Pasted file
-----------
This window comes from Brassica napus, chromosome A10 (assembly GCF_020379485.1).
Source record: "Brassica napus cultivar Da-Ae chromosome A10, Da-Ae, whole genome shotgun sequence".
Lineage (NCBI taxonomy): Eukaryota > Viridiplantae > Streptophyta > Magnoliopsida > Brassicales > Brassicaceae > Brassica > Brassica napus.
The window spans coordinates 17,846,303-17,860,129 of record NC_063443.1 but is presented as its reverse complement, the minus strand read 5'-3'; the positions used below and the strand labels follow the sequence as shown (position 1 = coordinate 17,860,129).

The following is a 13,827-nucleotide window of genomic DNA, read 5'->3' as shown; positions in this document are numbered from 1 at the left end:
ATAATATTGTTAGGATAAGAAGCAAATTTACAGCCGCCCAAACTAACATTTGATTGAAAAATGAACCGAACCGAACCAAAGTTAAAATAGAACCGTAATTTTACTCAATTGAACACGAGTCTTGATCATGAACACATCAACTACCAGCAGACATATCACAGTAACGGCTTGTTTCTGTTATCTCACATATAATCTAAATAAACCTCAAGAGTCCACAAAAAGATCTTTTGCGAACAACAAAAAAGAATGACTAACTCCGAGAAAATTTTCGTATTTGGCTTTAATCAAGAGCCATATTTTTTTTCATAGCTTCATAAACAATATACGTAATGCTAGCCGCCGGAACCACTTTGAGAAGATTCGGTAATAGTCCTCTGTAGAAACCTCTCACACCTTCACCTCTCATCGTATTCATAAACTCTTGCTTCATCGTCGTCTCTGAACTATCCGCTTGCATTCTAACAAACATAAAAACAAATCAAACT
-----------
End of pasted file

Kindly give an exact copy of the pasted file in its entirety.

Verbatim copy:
This window comes from Brassica napus, chromosome A10 (assembly GCF_020379485.1).
Source record: "Brassica napus cultivar Da-Ae chromosome A10, Da-Ae, whole genome shotgun sequence".
Lineage (NCBI taxonomy): Eukaryota > Viridiplantae > Streptophyta > Magnoliopsida > Brassicales > Brassicaceae > Brassica > Brassica napus.
The window spans coordinates 17,846,303-17,860,129 of record NC_063443.1 but is presented as its reverse complement, the minus strand read 5'-3'; the positions used below and the strand labels follow the sequence as shown (position 1 = coordinate 17,860,129).

The following is a 13,827-nucleotide window of genomic DNA, read 5'->3' as shown; positions in this document are numbered from 1 at the left end:
ATAATATTGTTAGGATAAGAAGCAAATTTACAGCCGCCCAAACTAACATTTGATTGAAAAATGAACCGAACCGAACCAAAGTTAAAATAGAACCGTAATTTTACTCAATTGAACACGAGTCTTGATCATGAACACATCAACTACCAGCAGACATATCACAGTAACGGCTTGTTTCTGTTATCTCACATATAATCTAAATAAACCTCAAGAGTCCACAAAAAGATCTTTTGCGAACAACAAAAAAGAATGACTAACTCCGAGAAAATTTTCGTATTTGGCTTTAATCAAGAGCCATATTTTTTTTCATAGCTTCATAAACAATATACGTAATGCTAGCCGCCGGAACCACTTTGAGAAGATTCGGTAATAGTCCTCTGTAGAAACCTCTCACACCTTCACCTCTCATCGTATTCATAAACTCTTGCTTCATCGTCGTCTCTGAACTATCCGCTTGCATTCTAACAAACATAAAAACAAATCAAACT